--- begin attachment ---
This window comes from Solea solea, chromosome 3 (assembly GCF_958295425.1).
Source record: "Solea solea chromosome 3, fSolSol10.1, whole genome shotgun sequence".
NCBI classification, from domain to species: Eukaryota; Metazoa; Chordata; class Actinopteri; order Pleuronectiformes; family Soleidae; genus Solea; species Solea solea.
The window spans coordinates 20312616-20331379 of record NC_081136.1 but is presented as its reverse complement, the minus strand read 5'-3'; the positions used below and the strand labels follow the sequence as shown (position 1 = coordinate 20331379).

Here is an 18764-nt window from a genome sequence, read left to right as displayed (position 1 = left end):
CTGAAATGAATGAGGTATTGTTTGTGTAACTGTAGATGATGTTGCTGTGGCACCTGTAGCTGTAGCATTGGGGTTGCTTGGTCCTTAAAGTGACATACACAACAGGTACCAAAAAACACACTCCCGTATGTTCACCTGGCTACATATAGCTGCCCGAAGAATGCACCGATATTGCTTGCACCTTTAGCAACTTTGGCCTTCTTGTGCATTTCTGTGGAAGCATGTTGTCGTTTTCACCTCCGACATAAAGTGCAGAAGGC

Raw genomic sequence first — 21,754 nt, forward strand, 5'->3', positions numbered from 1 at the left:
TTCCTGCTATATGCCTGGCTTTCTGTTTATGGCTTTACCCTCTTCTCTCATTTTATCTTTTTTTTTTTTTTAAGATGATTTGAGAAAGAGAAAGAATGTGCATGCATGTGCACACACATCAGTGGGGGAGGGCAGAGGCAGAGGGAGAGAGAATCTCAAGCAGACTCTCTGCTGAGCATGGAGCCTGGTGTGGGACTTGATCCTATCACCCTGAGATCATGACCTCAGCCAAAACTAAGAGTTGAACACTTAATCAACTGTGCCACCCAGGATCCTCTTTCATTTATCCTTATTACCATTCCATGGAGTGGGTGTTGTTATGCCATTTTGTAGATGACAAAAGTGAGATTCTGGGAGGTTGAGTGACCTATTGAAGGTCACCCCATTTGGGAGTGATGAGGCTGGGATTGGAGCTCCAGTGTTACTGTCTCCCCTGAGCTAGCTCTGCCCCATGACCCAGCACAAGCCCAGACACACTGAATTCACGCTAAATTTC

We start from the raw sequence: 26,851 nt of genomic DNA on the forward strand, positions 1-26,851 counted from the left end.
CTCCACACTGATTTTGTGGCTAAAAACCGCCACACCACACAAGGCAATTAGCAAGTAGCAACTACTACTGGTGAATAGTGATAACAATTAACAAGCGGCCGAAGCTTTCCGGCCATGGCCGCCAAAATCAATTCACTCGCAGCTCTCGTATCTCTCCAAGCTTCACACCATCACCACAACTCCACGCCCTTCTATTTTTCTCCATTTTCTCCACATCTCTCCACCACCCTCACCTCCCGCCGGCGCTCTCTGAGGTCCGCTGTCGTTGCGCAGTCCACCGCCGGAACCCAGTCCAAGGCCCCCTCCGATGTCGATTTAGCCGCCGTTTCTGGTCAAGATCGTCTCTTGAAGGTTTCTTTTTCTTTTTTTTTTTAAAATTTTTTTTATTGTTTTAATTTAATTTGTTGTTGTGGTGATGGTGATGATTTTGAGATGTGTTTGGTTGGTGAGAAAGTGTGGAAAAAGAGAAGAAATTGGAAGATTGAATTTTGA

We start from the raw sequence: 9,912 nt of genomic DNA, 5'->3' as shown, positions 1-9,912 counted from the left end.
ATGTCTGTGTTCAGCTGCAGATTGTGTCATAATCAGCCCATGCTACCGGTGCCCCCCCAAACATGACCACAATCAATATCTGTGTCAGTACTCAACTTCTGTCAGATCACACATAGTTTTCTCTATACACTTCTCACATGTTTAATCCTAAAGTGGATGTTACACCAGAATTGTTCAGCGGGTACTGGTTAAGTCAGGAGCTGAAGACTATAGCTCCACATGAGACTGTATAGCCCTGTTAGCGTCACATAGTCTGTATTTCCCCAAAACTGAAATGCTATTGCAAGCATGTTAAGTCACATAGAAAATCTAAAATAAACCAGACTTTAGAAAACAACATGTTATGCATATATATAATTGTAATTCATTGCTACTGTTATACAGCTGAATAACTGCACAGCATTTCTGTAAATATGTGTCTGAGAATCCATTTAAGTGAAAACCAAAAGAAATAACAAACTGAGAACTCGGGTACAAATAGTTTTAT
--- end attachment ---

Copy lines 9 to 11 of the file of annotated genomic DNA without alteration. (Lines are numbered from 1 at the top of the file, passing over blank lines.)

We start from the raw sequence: 26,851 nt of genomic DNA on the forward strand, positions 1-26,851 counted from the left end.
CTCCACACTGATTTTGTGGCTAAAAACCGCCACACCACACAAGGCAATTAGCAAGTAGCAACTACTACTGGTGAATAGTGATAACAATTAACAAGCGGCCGAAGCTTTCCGGCCATGGCCGCCAAAATCAATTCACTCGCAGCTCTCGTATCTCTCCAAGCTTCACACCATCACCACAACTCCACGCCCTTCTATTTTTCTCCATTTTCTCCACATCTCTCCACCACCCTCACCTCCCGCCGGCGCTCTCTGAGGTCCGCTGTCGTTGCGCAGTCCACCGCCGGAACCCAGTCCAAGGCCCCCTCCGATGTCGATTTAGCCGCCGTTTCTGGTCAAGATCGTCTCTTGAAGGTTTCTTTTTCTTTTTTTTTTTAAAATTTTTTTTATTGTTTTAATTTAATTTGTTGTTGTGGTGATGGTGATGATTTTGAGATGTGTTTGGTTGGTGAGAAAGTGTGGAAAAAGAGAAGAAATTGGAAGATTGAATTTTGA

We start from the raw sequence: 9,912 nt of genomic DNA, 5'->3' as shown, positions 1-9,912 counted from the left end.